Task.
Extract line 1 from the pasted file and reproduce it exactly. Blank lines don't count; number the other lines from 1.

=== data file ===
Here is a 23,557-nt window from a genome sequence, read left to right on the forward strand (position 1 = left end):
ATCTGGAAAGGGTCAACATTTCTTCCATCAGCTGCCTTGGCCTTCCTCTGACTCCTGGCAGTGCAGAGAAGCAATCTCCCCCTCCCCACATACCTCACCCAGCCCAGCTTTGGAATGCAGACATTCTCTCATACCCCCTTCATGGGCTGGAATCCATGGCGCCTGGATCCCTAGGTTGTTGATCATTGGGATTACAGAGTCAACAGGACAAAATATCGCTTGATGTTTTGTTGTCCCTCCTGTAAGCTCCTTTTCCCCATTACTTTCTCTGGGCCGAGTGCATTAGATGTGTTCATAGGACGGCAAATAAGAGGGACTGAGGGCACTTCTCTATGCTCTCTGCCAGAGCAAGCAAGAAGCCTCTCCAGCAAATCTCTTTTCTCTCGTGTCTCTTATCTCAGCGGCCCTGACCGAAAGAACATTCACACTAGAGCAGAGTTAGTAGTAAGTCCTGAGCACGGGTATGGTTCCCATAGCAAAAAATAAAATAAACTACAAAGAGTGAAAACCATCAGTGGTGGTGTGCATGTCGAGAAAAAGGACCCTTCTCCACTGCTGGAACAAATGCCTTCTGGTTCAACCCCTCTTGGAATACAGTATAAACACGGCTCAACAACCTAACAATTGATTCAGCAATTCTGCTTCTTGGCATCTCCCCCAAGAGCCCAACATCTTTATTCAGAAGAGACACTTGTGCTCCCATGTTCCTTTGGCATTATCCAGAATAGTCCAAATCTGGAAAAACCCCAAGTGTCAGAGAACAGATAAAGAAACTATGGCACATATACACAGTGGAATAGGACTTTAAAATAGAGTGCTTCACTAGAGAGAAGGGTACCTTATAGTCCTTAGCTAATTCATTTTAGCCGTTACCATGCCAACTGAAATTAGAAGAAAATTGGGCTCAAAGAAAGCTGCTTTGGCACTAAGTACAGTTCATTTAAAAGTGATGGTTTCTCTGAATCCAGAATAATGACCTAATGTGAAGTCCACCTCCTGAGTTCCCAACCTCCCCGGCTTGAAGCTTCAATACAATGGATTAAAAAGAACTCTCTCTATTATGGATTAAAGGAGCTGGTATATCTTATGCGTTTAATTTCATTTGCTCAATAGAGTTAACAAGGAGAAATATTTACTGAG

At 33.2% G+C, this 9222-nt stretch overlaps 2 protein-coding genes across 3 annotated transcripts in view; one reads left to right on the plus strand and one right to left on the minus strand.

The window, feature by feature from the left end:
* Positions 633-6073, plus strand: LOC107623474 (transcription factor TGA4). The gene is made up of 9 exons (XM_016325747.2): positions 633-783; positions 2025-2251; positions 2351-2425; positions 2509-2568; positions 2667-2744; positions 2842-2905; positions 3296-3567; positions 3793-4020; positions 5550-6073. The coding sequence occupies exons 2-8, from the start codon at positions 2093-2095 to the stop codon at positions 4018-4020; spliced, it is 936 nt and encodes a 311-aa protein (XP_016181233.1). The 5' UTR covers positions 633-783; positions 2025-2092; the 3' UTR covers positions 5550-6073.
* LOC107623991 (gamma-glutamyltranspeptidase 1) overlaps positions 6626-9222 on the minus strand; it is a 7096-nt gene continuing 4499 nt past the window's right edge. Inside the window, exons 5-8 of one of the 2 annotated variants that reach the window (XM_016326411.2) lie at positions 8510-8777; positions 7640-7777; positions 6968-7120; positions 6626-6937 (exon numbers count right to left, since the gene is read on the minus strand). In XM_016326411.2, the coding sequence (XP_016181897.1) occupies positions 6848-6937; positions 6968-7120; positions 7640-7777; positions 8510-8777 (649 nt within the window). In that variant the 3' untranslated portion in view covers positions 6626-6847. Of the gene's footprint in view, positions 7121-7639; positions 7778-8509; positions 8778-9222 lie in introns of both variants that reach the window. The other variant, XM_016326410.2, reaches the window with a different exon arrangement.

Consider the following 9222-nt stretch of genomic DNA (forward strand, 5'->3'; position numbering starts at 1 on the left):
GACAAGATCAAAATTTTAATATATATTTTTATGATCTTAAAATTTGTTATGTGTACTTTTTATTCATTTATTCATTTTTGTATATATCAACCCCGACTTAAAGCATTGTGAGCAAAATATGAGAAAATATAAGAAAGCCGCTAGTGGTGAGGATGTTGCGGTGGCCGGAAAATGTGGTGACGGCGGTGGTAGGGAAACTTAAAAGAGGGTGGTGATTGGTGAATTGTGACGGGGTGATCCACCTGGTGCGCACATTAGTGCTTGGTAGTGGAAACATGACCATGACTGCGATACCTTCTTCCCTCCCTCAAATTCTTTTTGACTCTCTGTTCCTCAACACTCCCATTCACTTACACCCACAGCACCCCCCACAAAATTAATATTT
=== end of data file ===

Here is a 23,557-nt window from a genome sequence, read left to right on the forward strand (position 1 = left end):